The City encourages Minority Business Enterprises ("MBEs") to submit their qualifications. An MBE firm that is a member of a Target Group is entitled to Evaluation Credits under the provisions of the Minority Business Enterprise Ordinance, Section 3.12.130 of the City Ordinances ("MBE Program Ordinance").

Sections of the ordinance most relevant to this RFQ are as follows:

D.1.b. Qualifications-Based Selections. An attainable goal of thirty (30) percent of the aggregate dollar value of a city contract is established for prime contractor utilization of certain target groups during QBS processes. For purposes of this subsection, the target groups that should receive evaluation credits[1] are:

ii. City contracts for architecture and engineering professionals: Asian Americans, Hispanic Americans, and Caucasian females.

iii. City contracts for other professional services: Asian Americans, Hispanic Americans, Caucasian females, MBEs, and minority female and Caucasian female minority business enterprises.

D.3. Disparity in Construction Subcontracting Remedy.

a. In addition to the attainable goal of thirty (30) percent of the aggregate dollar value for formal city contracts and the attainable goal of thirty (30) percent for informal city contracts, a mandatory requirement of six percent of the aggregate dollar value of formal and informal construction subcontracts is established for prime contractor utilization of certified African American businesses who self-perform and meet the other requirements of the bid. African-American businesses constitute the target group for purposes of this subsection.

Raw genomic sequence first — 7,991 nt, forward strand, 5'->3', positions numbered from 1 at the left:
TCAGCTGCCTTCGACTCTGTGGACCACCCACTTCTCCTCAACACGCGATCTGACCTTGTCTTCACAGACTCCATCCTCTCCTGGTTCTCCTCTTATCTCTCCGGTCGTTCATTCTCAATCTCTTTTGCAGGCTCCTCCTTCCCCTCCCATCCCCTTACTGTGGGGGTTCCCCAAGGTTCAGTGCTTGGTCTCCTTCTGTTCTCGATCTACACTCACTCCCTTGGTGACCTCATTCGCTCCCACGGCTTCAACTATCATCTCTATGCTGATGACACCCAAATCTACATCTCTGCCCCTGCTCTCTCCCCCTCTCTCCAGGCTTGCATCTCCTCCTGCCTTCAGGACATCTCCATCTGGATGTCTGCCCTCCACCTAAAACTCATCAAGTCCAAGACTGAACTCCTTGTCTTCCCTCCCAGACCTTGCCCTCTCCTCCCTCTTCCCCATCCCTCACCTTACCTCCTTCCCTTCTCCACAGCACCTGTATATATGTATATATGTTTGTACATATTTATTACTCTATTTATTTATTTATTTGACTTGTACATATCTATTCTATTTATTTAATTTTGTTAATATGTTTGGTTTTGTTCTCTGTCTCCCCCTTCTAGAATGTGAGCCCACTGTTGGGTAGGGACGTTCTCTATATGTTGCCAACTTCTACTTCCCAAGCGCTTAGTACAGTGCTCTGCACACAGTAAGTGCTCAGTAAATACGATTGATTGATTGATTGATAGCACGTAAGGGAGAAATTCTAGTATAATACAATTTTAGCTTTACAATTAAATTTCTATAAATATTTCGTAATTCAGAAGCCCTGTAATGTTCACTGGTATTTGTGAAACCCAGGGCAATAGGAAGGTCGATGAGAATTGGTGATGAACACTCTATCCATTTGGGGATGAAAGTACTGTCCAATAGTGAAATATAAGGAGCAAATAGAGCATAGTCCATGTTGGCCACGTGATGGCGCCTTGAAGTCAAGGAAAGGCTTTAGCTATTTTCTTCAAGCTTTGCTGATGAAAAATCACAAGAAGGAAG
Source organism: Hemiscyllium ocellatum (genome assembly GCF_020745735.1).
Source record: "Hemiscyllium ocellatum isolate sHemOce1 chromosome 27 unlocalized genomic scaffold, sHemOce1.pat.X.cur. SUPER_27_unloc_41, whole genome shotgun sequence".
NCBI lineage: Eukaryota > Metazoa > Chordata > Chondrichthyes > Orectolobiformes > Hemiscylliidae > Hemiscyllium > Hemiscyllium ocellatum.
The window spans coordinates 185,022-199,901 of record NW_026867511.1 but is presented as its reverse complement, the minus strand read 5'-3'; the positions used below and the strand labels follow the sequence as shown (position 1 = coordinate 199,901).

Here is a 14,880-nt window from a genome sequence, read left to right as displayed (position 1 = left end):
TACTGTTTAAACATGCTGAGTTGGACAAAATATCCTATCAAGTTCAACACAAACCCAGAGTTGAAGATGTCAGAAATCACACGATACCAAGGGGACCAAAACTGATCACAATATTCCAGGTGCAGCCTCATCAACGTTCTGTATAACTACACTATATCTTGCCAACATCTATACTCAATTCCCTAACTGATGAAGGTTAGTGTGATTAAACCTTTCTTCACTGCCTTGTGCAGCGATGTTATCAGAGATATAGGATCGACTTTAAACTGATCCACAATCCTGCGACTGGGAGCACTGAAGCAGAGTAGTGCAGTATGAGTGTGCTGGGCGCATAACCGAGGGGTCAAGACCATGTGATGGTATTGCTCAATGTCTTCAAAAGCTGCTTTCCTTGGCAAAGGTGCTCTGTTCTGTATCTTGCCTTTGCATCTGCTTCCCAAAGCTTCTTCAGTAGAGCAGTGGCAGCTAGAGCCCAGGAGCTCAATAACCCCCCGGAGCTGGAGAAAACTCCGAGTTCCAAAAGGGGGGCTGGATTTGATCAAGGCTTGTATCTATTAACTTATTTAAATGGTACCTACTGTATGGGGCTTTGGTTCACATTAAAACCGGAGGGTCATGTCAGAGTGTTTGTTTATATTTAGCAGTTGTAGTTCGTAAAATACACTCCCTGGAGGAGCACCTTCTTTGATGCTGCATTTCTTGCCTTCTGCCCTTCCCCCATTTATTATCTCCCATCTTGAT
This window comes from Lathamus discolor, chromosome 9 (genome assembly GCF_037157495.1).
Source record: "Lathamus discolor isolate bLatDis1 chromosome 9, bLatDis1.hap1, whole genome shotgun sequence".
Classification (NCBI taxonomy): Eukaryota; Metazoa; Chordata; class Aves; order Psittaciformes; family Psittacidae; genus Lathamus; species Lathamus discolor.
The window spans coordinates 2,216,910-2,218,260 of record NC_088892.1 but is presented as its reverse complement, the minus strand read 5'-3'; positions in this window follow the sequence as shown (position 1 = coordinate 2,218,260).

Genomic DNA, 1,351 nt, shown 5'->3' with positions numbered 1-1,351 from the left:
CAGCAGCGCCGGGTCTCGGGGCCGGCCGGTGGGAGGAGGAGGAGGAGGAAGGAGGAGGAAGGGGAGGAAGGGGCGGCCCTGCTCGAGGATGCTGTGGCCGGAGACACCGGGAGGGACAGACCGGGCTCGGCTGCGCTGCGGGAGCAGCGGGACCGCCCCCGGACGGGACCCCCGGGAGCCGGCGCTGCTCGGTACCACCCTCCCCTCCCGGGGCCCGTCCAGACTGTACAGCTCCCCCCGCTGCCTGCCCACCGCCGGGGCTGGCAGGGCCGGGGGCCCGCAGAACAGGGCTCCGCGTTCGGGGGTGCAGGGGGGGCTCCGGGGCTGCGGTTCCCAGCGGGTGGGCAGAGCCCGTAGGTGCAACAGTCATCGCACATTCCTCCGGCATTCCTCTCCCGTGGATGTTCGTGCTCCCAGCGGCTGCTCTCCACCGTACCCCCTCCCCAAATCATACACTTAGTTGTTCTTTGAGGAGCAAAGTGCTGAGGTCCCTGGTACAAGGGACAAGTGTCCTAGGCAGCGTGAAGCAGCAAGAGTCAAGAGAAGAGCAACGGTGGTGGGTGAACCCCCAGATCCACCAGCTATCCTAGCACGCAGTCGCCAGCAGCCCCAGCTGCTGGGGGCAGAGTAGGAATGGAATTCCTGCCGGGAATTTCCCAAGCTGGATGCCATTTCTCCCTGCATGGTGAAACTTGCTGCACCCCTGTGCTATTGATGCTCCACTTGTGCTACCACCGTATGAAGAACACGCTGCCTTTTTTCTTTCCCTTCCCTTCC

Non-minority firms are encouraged to form joint venture arrangements with Target Group firms and the joint venture will be entitled to Evaluation Credits based upon the extent of the Target Group's ownership interest in the joint venture as further described below.

6.0 Selection Criteria

Consultant selection will be based upon the following criteria:

  1. Previous Experience with Similar Projects - 40%
  2. Capacity of Firm - 40%
  3. Displayed understanding of scope – 20%

All applications will be reviewed by a panel consisting of four to five individuals representing the following offices, departments or agencies:

  1. Office of Planning and Economic Development, Planning Division
  2. Office of Planning and Economic Development, Economic Development Division
  3. Public Facilities Department
  4. Office of the Mayor